- Open or closed headset: Most gaming headsets are “closed”. This means that they feature insulation on the back of the ear cup to prevent sound from coming out. This blocks background noise while preventing sound from escaping. Since they do not have a system to ventilate the heat, closed helmets tend to heat the ears. “Open” helmets are fitted with ventilated ear cups. This improves the temperature around the ears and provides a more natural and open sound. Since this ventilation also lets sound in and out, open-ended headphones are best suited for gaming in a quiet location.
Volume controls: Most gaming headsets have volume and mic controls on the earbuds or cable. We noted if these were easy to use, especially the mic mute feature.
We also took into account a few less important factors of best gaming headsets:
- Connection Type: Gaming headsets can connect to a computer with one USB cable, one 3.5mm combo cable; or two 3.5mm connectors. In our testing, neither type of connection stood out in terms of sound quality, but 3.5mm connections are more dependent on the quality of your computer’s audio hardware than USB headsets; which have their onboard digital converters. to analog. If you plan to use the headset with other devices, like a game console or phone; a 3.5mm connector is a must.
- Surround Sound: Some gaming headsets offer “7.1 surrounds” sound; but most offer “virtual surround” which simulates surround sound through stereo speakers using hardware and software tricks. We found that the quality of virtual surround sound depended more on the game than on the headphones. Some game developers, like Dice, the company that created Battlefield; spend a lot of time working on virtual surround and their games can give a worked sound in these headphones. However, most developers cannot spend as much time on this aspect. When the virtual surround is bad, it looks like the sound is coming from a small speaker across the room. Any headset can enjoy virtual surround sound with paid software like Razer Surround; Dolby Atoms, or the free Windows Sonic for Headphones. If a headset that is already of good quality offers virtual surround sound; so much the better, but otherwise there is no need to pay more for this functionality.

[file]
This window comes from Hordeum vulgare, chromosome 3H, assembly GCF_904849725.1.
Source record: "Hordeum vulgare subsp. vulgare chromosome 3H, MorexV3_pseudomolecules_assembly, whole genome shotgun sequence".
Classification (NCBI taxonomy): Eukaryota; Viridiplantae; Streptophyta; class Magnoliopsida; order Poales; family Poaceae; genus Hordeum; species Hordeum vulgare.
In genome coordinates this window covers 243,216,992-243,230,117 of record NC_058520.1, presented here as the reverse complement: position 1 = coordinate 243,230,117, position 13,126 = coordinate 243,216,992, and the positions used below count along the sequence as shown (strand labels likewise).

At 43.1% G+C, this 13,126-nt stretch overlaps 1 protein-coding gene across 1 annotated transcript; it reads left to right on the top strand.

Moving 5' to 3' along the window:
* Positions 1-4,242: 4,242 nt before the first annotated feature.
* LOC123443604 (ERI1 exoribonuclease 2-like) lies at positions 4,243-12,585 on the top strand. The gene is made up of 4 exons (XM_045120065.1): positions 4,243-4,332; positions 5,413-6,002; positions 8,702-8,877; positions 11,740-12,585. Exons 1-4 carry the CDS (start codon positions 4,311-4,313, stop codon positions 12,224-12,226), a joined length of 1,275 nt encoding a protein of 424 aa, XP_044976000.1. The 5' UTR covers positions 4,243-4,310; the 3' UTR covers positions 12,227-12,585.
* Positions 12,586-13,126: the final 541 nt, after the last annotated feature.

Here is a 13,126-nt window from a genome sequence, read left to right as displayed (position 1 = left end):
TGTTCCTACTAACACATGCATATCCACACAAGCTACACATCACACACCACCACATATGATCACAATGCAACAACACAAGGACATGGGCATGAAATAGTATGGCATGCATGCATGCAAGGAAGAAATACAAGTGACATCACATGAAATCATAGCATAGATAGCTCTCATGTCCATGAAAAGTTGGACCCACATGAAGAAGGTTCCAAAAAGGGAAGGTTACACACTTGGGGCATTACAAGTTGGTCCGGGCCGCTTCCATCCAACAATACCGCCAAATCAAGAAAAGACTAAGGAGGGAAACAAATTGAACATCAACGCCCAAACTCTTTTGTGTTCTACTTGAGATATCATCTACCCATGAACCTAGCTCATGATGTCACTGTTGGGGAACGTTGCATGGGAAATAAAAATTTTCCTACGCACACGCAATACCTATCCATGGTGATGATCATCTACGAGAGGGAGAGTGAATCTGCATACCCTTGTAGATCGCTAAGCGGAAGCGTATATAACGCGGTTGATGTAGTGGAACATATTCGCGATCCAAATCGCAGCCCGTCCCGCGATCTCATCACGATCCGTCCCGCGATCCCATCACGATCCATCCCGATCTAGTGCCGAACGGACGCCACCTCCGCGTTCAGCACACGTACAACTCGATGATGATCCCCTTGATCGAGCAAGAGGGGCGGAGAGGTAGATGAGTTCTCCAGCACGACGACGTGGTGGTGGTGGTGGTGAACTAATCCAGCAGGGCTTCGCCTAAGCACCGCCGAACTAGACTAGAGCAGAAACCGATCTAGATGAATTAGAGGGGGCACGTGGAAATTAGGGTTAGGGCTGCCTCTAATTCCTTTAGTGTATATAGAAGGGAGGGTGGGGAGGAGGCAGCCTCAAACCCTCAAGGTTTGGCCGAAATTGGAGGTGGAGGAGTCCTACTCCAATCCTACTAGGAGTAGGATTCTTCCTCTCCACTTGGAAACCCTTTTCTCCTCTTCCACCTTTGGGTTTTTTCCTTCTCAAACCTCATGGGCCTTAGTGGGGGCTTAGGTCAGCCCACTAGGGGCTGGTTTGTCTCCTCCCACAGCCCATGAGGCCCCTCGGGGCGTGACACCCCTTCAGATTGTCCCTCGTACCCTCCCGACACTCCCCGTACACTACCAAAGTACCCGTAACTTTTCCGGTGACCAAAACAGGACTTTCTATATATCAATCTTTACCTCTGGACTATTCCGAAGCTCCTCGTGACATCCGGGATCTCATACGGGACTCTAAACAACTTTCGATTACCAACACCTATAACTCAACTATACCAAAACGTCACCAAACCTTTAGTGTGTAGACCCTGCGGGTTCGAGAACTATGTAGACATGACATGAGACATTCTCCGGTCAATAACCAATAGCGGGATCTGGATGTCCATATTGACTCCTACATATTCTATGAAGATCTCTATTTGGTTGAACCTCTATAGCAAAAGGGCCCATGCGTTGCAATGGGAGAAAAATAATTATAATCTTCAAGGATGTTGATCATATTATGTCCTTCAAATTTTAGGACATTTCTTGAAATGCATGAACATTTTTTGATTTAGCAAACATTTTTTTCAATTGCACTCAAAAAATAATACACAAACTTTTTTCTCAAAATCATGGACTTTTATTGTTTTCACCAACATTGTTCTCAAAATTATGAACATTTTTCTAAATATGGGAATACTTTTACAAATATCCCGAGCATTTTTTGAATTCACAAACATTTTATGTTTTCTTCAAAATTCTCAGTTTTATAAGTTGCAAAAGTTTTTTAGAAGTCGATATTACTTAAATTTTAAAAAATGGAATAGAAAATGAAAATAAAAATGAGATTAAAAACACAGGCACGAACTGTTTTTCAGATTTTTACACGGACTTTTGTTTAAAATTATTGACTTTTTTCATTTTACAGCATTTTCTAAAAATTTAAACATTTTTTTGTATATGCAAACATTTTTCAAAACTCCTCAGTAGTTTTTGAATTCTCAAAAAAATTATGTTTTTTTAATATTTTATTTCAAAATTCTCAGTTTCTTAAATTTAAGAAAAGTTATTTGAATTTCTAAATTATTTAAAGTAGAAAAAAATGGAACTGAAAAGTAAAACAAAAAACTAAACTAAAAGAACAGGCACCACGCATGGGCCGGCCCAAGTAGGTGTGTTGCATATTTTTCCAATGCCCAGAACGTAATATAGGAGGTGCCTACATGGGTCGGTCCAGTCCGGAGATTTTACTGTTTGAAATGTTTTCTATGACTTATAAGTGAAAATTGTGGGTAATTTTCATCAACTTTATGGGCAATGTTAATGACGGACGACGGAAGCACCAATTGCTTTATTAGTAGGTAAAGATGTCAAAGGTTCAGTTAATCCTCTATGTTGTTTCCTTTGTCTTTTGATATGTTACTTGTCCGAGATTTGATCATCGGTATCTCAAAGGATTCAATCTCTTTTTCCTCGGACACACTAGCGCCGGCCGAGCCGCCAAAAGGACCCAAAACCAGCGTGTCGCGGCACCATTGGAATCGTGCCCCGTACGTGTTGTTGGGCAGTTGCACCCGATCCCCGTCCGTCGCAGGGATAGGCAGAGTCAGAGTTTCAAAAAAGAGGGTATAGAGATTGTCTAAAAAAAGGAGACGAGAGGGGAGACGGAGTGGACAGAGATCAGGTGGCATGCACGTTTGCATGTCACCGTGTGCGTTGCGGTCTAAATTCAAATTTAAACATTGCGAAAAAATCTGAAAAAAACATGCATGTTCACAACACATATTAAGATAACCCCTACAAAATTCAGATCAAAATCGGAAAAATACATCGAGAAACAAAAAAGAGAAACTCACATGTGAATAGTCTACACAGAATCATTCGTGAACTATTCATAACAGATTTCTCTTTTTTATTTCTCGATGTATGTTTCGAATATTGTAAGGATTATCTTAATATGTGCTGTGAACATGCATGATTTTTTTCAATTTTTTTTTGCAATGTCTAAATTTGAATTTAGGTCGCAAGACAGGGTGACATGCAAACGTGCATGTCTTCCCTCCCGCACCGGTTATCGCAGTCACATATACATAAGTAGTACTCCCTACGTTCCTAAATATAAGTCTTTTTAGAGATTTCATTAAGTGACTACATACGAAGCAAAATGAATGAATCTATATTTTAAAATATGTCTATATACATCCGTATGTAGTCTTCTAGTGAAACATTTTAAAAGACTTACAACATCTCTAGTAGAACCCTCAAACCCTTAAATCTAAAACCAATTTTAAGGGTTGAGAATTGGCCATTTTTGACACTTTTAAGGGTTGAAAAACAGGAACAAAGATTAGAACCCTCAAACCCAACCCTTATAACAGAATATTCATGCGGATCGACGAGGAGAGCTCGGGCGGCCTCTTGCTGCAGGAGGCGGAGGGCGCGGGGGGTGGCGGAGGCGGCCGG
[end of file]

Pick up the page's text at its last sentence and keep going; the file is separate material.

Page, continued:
- Software: Some companies provide software to customize equalizer settings or audio profiles. This software should remain optional: all good headphones produce excellent sound without the need for a driver or additional download.
Most users will prefer the price and ease of use of wired headsets. Wireless models seem more convenient, but leaving them charged can be tricky, and if you have a lot of other wireless devices; you might notice audio cutouts due to interference. Wired headsets often sound clearer than wireless ones, and wireless technology can cause lag; which will be problematic in fast-paced gaming.
How we tested best gaming headsets
I started by wearing each of the 40 helmets for at least 30 minutes to eliminate any that had poor build quality or comfort issues; paying special attention to helmets that weren’t comfortable with glasses. When I was unsure of a helmet, I slammed it over the heads of my colleagues, to their delight.
For all the headsets that passed the comfort and build quality test, I then rated the audio quality, playing different games on our favorite gaming laptop, the Asus Scar II. The sound and mic quality may especially depend on your PC motherboard or sound card; but I did not use an external DAC or amplifier except when it came with the headset as most users do not have external audio hardware for their gaming laptops. I have tested headsets with several games like Hell blade: Sauna’s Sacrifice; to get an idea of the sound spectrum of each headset; Doom to see how helmets handled frantic action games; over watch to test microphone performance on multiplayer action games; and Civilization VI to see if the headset could handle the details of songs played by an orchestra.
During this phase, I paid particular attention to comfort and wore helmets throughout the working day. I then gave the best models to our testers, who have different head sizes and hair lengths; so they can assess the comfort of each helmet. I tested the mics by recording my voice in Audacity while typing on a mechanical keyboard with Cherry MX Blue switches to see if the mic was picking up a lot of background noise or not. I then played those recordings to someone asking them to rate the audio quality.